Tuesday, February 07, 2012


"I'm sure there was some hyperbole in what I said to draw attention to the issue"
-Ted Danson

Pity the poor coral reef. Made up of millions of little creatures who die and leave behind a structure for others to grow and live on, these objects can get so massive they can create entire islands which slowly erode away. Reefs are often the topic of any environmental discussion of the ocean, and global warming has been blamed for causing damage to these structures. For example, we have this story from Brad Lendon at CNN:
Coral reefs are dying around the Indian Ocean and Southeast Asia at rates that may be the worst ever recorded, scientists said this week.

Death rates as high as 80 percent have been recorded for some species, according to the study performed by the ARC Centre of Excellence for Coral Reef Studies and James Cook University.

“It is certainly the worst coral die-off we have seen since 1998. It may prove to be the worst such event known to science,” said Andrew Baird, a principal research fellow for James Cook University in Australia.
Baird blamed “human-induced global warming” for the decline of the corals and said action must be taken to reduce carbon emissions that help retain heat in the atmosphere.

“This is not just about warmer temperatures: it is also threatening the livelihoods of tens of millions of people and potentially the stability of our region,” Baird said in a statement.
Of course its global warming. And this isn't an isolated story, the "high acidity in our oceans" line has been used a lot warning about reefs and the doom of the seas.

But then we get a story like this from Jo Prendergast at the Australian Broadcasting Corporation:
New research has found some coral reefs in the Indian Ocean are growing at an unsustainable rate due to warming water temperatures.

The Australian Institute of Marine Science says the most southerly reefs on the West Australian coast, have increased their growth rates by up to 23 per cent.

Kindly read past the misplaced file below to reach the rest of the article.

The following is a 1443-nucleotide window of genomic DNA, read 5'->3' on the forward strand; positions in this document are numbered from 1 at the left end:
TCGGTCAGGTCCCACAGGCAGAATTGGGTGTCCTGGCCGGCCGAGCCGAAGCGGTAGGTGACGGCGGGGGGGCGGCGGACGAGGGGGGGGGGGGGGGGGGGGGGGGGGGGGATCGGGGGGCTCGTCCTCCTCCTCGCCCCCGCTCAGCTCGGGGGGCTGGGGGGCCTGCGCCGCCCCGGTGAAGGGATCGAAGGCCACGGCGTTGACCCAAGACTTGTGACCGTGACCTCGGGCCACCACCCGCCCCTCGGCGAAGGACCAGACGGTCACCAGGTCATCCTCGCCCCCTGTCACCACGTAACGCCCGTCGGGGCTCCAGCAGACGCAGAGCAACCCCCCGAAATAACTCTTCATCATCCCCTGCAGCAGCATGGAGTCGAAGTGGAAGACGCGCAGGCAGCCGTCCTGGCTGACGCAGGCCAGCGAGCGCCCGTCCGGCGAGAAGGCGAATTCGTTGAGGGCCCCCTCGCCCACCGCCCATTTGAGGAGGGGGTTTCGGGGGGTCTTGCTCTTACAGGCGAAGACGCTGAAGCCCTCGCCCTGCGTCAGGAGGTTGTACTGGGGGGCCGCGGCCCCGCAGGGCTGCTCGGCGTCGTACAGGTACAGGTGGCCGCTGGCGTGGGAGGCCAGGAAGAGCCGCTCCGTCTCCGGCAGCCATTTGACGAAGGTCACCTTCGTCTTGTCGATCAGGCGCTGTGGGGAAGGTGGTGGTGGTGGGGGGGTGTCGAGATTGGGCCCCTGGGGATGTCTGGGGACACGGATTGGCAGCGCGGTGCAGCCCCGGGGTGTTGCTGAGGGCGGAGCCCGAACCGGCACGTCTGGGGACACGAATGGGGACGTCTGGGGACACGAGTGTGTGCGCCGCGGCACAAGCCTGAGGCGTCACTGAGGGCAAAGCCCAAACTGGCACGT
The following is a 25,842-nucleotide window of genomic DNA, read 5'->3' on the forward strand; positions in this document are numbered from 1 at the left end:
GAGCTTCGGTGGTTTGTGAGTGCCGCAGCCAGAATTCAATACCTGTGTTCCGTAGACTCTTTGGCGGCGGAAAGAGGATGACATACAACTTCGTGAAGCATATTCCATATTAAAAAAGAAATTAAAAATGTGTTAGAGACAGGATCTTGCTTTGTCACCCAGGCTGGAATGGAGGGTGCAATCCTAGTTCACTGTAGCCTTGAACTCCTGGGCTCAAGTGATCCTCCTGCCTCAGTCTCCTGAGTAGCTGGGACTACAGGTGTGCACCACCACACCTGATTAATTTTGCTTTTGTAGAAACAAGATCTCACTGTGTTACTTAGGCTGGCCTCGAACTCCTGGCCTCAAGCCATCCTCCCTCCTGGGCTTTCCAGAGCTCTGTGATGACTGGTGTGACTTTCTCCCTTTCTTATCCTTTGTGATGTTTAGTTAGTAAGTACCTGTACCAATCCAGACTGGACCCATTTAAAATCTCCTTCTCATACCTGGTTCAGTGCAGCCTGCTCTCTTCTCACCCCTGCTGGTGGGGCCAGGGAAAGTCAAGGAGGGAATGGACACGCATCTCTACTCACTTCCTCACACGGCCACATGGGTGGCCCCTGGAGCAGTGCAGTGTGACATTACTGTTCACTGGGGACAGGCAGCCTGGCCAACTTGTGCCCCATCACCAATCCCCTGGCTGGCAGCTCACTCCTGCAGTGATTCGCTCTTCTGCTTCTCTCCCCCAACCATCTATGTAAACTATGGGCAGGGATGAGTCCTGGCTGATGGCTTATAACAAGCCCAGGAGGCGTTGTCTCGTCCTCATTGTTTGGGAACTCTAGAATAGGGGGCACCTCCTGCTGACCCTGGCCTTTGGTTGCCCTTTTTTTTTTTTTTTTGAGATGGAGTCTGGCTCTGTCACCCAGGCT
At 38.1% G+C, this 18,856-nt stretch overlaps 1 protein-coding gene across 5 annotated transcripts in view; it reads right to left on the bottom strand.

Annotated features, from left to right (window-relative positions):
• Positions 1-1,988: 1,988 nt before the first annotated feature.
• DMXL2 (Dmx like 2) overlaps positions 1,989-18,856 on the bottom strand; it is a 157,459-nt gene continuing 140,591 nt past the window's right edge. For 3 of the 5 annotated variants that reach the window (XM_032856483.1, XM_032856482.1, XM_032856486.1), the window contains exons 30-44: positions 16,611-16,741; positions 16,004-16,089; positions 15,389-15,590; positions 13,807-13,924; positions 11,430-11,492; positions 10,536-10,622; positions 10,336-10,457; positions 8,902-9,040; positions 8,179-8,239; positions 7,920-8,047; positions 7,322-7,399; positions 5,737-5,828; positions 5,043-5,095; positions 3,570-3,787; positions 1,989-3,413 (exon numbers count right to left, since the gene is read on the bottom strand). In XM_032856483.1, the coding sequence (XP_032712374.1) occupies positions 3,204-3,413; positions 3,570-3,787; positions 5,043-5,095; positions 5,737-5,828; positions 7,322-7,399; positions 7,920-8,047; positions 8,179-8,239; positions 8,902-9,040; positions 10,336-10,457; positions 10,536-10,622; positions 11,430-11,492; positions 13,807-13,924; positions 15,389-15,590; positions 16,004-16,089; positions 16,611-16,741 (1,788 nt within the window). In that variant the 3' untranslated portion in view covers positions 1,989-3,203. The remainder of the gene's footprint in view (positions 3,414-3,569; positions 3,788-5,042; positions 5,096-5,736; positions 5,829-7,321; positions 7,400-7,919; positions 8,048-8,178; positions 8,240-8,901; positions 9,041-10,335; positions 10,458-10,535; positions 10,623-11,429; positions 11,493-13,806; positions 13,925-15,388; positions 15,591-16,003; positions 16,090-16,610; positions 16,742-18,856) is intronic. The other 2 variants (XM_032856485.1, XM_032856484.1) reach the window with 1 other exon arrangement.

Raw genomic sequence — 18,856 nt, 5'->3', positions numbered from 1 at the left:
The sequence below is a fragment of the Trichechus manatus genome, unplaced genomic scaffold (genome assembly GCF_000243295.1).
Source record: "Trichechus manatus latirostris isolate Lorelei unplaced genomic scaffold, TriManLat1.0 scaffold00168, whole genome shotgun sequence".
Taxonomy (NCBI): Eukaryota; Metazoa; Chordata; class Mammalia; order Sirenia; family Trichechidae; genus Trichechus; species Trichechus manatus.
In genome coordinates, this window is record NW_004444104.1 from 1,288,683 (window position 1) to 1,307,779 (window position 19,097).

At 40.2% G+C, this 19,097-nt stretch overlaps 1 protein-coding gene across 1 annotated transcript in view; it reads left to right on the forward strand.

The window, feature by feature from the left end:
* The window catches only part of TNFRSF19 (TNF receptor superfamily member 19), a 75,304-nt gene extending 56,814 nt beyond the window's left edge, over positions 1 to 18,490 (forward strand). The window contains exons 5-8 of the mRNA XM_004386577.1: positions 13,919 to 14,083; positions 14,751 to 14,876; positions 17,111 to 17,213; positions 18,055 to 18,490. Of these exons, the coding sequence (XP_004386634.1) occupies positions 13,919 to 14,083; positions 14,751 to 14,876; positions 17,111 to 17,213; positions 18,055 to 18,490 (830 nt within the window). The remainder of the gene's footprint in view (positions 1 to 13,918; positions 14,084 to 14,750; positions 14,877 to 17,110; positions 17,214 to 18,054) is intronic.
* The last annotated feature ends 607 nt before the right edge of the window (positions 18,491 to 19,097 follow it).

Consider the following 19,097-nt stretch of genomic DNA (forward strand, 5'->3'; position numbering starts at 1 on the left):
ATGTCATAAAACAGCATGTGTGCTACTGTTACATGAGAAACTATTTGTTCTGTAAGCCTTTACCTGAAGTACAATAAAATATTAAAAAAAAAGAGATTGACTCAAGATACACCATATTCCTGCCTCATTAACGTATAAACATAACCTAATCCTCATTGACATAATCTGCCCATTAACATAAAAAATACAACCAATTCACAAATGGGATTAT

So, wait... the warming is causing more coral to grow? And get this, the scientist says... the growth is unsustainable. As in, its going to grow too much and stop! But, then, if its growing too much and it stops, that's good, right? I mean, doesn't "too much" mean its more than it ought to be, and needs to stop?

And what caught my attention here is that both articles talked about warm water currents and "bleaching" which basically is when chemicals and creatures grow in the warmer water to the point that it becomes unhealthy for the coral, and it dies off. Which, as the AIMS scientist notes in the second article is cyclical and predictable. That's part of how it works.

Which shouldn't surprise anyone. Cycles like this in the natural world are visible everywhere, from seasons to overpopulation followed by death and disease. Something grows a lot, then dies off, then grows a lot... its not shocking, after all you can't get an island of coral without a lot of growth, followed by it dying off, forming the foundation for the atoll.

What bothers me here is the need to inject global warming politics into the situation. What we're seeing here is not unusual or terrifying. We're just looking at it more closely than ever and spotting things we hadn't before.

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